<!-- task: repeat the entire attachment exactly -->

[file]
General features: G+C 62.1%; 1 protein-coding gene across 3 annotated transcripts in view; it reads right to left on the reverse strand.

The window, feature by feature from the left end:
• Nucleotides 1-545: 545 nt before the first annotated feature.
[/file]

General features: G+C 62.1%; 1 protein-coding gene across 3 annotated transcripts in view; it reads right to left on the reverse strand.

The window, feature by feature from the left end:
• Nucleotides 1-545: 545 nt before the first annotated feature.